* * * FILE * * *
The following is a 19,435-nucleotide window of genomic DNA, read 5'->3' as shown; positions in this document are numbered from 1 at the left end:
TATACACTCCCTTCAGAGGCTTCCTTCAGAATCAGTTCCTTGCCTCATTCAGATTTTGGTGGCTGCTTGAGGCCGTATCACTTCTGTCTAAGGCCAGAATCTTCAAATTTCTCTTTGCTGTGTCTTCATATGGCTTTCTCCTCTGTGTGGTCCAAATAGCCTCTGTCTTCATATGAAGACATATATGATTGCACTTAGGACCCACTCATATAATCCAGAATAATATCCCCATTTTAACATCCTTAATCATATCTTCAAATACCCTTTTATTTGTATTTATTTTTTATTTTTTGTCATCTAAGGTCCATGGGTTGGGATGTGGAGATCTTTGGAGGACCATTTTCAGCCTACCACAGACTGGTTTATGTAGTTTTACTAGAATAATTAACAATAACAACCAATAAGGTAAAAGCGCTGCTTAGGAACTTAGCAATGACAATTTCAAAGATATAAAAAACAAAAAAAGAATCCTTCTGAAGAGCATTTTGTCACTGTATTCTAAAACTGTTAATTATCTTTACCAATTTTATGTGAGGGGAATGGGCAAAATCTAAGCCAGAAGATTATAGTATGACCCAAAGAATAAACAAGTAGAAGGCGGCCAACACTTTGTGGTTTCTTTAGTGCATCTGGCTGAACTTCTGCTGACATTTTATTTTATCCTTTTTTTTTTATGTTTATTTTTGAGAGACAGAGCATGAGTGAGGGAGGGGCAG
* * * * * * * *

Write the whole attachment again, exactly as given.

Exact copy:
The following is a 19,435-nucleotide window of genomic DNA, read 5'->3' as shown; positions in this document are numbered from 1 at the left end:
TATACACTCCCTTCAGAGGCTTCCTTCAGAATCAGTTCCTTGCCTCATTCAGATTTTGGTGGCTGCTTGAGGCCGTATCACTTCTGTCTAAGGCCAGAATCTTCAAATTTCTCTTTGCTGTGTCTTCATATGGCTTTCTCCTCTGTGTGGTCCAAATAGCCTCTGTCTTCATATGAAGACATATATGATTGCACTTAGGACCCACTCATATAATCCAGAATAATATCCCCATTTTAACATCCTTAATCATATCTTCAAATACCCTTTTATTTGTATTTATTTTTTATTTTTTGTCATCTAAGGTCCATGGGTTGGGATGTGGAGATCTTTGGAGGACCATTTTCAGCCTACCACAGACTGGTTTATGTAGTTTTACTAGAATAATTAACAATAACAACCAATAAGGTAAAAGCGCTGCTTAGGAACTTAGCAATGACAATTTCAAAGATATAAAAAACAAAAAAAGAATCCTTCTGAAGAGCATTTTGTCACTGTATTCTAAAACTGTTAATTATCTTTACCAATTTTATGTGAGGGGAATGGGCAAAATCTAAGCCAGAAGATTATAGTATGACCCAAAGAATAAACAAGTAGAAGGCGGCCAACACTTTGTGGTTTCTTTAGTGCATCTGGCTGAACTTCTGCTGACATTTTATTTTATCCTTTTTTTTTTATGTTTATTTTTGAGAGACAGAGCATGAGTGAGGGAGGGGCAG